Yesterday was the ten-year anniversary of arguably the most truly silly and blessed moment of Cardinals postseason heroics of them all–the comeback from an early 6-0 deficit to the Washington Nationals in Game 5 of the 2012 National League Division Series, capped off by a two-out, two-strike rally in the top of the ninth inning. Between that and Game 6 of the 2011 World Series, the Cardinals were seemingly in Terminator mode, a completely unkillable machine. But for as much as fans of the twenty-nine other teams in baseball would gripe about Cardinals Devil Magic, the outcomes felt deserved to loyal Cardinals supporters. David Freese had nerves of steel. Daniel Descalso and Pete Kozma simply had the killer instinct when the Nationals were up against the ropes.

These things were probably mostly not true–Freese was actually Not Clutch based on FanGraphs’s measure of the stat (which, to be fair, is built on the conclusions of small sample sizes, though larger ones than a couple high-profile big moments in 2011 and 2012) and was Unclutch in the final four postseasons of his career. But it assigns order to a chaotic world, just as pinning the Cardinals’ offensive misfortunes on buffoonish players or an oafish hitting coach (God, what I wouldn’t give for replacing one single person to be the thing that singlehandedly jolted the Cardinals’ offense…) makes the problem of the heartache of the MLB postseason seem solvable. I attended both games last weekend; in my life, I have been to four Cardinals postseason games, during which the Cardinals entered the ninth inning with a shutout and lead twice, and the Cardinals have lost all four games, scoring a grand total of four runs. But sometimes you just lose four games in a row. The Dodgers even managed to do that this year. Three of those games were at home to the Phillies.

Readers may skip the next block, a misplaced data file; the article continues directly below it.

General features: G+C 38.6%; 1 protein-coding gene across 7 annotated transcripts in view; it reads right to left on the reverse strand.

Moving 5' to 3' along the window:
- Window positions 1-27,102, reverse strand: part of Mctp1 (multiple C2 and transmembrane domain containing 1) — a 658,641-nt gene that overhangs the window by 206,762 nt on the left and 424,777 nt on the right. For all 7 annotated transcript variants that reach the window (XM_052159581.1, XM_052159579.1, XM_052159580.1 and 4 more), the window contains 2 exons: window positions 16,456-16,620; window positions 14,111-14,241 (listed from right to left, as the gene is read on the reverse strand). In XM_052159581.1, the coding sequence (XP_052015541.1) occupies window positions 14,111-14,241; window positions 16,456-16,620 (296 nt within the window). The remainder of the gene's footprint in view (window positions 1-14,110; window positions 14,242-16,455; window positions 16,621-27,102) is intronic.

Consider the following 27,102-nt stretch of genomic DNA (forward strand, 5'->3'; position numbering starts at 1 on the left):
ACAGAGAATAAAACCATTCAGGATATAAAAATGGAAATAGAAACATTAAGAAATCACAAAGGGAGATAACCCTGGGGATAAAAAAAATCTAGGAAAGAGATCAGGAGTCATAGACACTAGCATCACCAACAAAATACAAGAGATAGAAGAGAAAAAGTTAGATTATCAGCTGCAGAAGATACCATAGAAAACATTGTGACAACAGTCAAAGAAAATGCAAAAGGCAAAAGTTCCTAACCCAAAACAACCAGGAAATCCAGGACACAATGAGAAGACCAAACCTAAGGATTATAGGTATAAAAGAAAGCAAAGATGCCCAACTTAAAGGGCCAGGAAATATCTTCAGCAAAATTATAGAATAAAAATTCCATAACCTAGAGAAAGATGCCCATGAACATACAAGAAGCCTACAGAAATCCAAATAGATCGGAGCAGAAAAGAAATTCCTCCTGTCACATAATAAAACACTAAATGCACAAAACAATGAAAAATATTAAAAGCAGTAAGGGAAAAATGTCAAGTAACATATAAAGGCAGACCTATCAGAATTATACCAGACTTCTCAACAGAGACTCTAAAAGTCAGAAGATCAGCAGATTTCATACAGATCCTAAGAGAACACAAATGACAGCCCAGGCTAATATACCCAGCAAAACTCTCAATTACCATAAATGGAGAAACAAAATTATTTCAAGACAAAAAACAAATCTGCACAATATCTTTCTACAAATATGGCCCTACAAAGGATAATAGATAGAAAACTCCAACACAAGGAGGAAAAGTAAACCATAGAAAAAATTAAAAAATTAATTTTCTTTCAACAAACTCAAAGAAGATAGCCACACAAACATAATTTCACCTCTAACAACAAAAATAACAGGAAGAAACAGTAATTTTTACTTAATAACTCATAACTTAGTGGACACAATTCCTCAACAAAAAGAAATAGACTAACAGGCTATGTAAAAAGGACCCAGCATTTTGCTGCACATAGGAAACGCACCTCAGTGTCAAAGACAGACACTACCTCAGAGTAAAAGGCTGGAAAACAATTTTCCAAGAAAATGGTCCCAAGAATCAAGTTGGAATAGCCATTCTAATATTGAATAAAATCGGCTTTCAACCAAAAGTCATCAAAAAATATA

The closest thing that I can offer to a solution for the Cardinals is to avoid the three-game Wild Card Series–secure a top-two seed and at least then you can avoid the fate of having your postseason end within thirty-three hours of it starting (in the case of the Toronto Blue Jays, it ended within 25 hours and 12 minutes of it starting, in case you thought the Cardinals had it bad). But that isn’t an easy solution–the Cardinals finished eight games behind the #2 seed Atlanta Braves and even if they had won eight more games, unless several of them were against the Braves, they would have lost out on the tiebreaker of head-to-head performance. Trading for Juan Soto at the trade deadline wouldn’t have made the difference–heck, trading for Juan Soto in March almost certainly wouldn’t have made the difference–and having Juan Soto probably isn’t enough to single-handedly turn the Cardinals’ offense around over two awful games in October.

I understand the urge for accountability. I understand the desire for a scapegoat. But sometimes, you just lose.